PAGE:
Present day reminders of the history of New Sweden are reflected in the presence of the American Swedish Historical Museum in Philadelphia, Fort Christina State Park in Wilmington, Delaware, Governor Printz Park and The Printzhof in Essington, Pennsylvania.[3]


Swedish emigration to the United States had reached new heights in 1896, and it was in this year that the Vasa Order of America, a Swedish American fraternal organization, was founded to help immigrants, who often lacked an adequate network of social services. Swedish Americans usually came through New York City and subsequently settled in the upper Midwest. Most were Lutheran and belonged to synods now associated with the Evangelical Lutheran Church in America, including the Augustana Evangelical Lutheran Church. Theologically, they were pietistic;[citation needed] politically they often supported progressive causes and prohibition.[citation needed]

In the year 1900, Chicago was the city with the second highest number of Swedes after Stockholm, the capital of Sweden. By then, Swedes in Chicago had founded the Evangelical Covenant Church and established such enduring institutions as Swedish Covenant Hospital and North Park University. Many others settled in Minnesota in particular, followed by Wisconsin; as well as New York, Pennsylvania, Michigan, Iowa, Nebraska and Illinois.[4] Like their Norwegian American and Danish American brethren, many Swedes sought out the agrarian lifestyle they had left behind in Sweden, as many immigrants settled on farms throughout the Midwest.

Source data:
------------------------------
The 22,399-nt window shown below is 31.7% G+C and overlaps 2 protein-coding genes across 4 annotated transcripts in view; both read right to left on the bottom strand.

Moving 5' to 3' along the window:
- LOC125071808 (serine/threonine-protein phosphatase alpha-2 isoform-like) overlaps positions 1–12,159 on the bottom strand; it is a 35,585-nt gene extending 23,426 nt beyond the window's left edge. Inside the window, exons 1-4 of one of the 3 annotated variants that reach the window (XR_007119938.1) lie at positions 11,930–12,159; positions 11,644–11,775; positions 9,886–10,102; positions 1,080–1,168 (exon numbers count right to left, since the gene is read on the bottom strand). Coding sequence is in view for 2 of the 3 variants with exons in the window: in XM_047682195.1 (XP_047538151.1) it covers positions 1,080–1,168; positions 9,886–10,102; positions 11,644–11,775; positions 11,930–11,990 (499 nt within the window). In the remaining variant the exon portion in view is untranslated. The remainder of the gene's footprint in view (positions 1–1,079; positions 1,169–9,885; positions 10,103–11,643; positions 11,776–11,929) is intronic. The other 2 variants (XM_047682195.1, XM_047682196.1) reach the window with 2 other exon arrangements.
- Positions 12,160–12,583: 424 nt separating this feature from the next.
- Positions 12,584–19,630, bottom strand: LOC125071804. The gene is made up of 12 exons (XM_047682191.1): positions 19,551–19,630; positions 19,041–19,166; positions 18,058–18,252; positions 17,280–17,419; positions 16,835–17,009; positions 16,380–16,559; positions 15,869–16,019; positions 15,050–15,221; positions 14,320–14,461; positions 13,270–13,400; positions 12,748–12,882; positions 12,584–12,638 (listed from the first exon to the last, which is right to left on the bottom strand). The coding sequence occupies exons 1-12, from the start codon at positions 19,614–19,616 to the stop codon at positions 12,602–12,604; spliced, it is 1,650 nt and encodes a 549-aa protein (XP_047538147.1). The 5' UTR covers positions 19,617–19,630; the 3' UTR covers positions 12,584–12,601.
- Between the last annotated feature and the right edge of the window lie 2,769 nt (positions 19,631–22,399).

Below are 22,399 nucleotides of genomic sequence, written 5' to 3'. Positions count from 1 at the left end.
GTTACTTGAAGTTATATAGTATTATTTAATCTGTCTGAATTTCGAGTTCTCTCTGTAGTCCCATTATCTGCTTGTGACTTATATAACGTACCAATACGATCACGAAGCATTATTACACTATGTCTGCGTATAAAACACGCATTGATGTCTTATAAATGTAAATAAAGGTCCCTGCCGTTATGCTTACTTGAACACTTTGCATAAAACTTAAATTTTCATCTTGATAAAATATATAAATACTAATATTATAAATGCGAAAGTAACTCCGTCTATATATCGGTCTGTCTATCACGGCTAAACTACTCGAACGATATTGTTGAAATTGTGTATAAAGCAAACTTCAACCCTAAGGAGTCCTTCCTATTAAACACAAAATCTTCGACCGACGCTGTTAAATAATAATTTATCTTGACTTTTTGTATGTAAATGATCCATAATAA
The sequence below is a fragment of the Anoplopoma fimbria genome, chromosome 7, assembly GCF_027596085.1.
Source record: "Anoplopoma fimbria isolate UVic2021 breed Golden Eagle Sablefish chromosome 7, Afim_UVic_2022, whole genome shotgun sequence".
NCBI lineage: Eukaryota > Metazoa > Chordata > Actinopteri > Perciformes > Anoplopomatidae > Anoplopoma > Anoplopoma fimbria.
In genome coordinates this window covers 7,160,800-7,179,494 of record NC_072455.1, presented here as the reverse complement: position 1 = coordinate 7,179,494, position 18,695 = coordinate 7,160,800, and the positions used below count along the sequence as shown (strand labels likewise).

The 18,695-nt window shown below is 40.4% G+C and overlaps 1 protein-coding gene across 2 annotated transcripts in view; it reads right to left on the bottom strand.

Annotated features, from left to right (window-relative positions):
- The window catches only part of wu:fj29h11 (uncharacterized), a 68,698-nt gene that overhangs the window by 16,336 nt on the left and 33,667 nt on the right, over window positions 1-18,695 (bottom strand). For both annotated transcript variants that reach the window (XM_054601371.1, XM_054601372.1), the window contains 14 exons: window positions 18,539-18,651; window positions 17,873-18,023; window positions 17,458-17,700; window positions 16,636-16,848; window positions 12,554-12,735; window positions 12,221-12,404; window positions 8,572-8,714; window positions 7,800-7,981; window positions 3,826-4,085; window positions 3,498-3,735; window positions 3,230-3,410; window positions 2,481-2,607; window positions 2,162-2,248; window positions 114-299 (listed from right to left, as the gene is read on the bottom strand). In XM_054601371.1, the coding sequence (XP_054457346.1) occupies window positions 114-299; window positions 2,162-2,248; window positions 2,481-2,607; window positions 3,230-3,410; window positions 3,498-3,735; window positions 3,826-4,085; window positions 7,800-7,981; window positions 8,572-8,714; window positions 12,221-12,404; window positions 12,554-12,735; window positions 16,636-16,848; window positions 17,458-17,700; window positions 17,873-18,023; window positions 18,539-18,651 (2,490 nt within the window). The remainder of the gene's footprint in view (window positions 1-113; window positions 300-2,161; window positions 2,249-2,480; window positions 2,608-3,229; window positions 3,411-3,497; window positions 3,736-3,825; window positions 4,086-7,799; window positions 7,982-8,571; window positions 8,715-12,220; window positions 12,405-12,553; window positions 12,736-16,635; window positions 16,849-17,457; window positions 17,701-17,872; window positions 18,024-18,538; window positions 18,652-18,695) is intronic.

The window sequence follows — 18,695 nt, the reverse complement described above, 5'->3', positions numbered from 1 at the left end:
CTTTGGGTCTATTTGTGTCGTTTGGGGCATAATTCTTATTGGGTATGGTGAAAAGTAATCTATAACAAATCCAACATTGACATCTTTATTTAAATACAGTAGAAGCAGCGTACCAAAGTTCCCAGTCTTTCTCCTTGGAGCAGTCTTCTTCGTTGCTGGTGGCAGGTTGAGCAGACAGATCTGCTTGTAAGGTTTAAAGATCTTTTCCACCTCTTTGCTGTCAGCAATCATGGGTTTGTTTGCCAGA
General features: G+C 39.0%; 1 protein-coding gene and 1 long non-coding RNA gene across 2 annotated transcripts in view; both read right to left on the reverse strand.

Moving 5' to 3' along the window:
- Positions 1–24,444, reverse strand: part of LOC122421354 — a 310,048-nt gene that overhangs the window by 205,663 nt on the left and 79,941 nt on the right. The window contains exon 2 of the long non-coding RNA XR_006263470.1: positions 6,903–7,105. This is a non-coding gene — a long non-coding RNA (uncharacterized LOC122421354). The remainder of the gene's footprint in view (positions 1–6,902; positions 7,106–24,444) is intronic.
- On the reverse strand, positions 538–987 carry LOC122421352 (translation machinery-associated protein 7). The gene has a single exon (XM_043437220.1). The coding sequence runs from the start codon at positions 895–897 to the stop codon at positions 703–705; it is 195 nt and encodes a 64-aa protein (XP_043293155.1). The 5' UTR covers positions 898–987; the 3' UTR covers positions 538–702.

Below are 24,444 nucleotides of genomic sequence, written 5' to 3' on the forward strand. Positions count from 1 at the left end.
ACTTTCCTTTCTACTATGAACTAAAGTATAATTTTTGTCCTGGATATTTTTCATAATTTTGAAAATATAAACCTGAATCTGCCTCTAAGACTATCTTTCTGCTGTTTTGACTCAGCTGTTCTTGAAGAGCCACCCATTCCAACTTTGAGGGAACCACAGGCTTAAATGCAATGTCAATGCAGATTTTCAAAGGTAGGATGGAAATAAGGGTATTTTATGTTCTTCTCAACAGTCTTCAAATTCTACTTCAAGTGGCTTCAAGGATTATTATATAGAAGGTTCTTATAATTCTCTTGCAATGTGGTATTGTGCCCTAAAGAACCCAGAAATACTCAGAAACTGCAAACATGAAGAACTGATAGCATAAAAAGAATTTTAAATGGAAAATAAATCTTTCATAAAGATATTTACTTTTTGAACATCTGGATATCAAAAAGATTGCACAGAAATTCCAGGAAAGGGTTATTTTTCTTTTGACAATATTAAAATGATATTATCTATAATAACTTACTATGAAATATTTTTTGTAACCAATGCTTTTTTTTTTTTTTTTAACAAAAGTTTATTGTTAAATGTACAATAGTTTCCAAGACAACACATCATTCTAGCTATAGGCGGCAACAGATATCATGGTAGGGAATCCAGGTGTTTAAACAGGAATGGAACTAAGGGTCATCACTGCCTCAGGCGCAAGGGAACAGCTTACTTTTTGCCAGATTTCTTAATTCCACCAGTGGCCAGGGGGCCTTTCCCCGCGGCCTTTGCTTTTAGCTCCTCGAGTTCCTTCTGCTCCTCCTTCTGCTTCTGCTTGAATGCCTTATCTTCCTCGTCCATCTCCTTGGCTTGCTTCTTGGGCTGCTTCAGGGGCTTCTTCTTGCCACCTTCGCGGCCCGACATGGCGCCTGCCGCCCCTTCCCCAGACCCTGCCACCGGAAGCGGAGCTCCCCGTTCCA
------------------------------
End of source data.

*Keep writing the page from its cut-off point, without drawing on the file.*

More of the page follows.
New England

The passport of Hilmer Emmanuel Salomonsson, 1921 From Guldsmedshyttan, Sweden to Worcester, MA

In the east, New England became a destination for many skilled industrial workers and Swedish centers developed in areas such as Jamestown, New York; Providence, Rhode Island, and Boston. A small Swedish settlement was also begun in New Sweden, Maine. 51 Swedish settlers came to the wooded area, led by W.W. Thomas, who called them "mina barn i skogen" (my children in the woods). Upon arrival, they knelt in prayer and thanksgiving to God. This area soon expanded and other settlements were named Stockholm, Jemptland, and Westmanland, in honor of their Swedish heritage. (Stockholm is the capital of Sweden, while Jämtland and Västmanland are Swedish provinces.)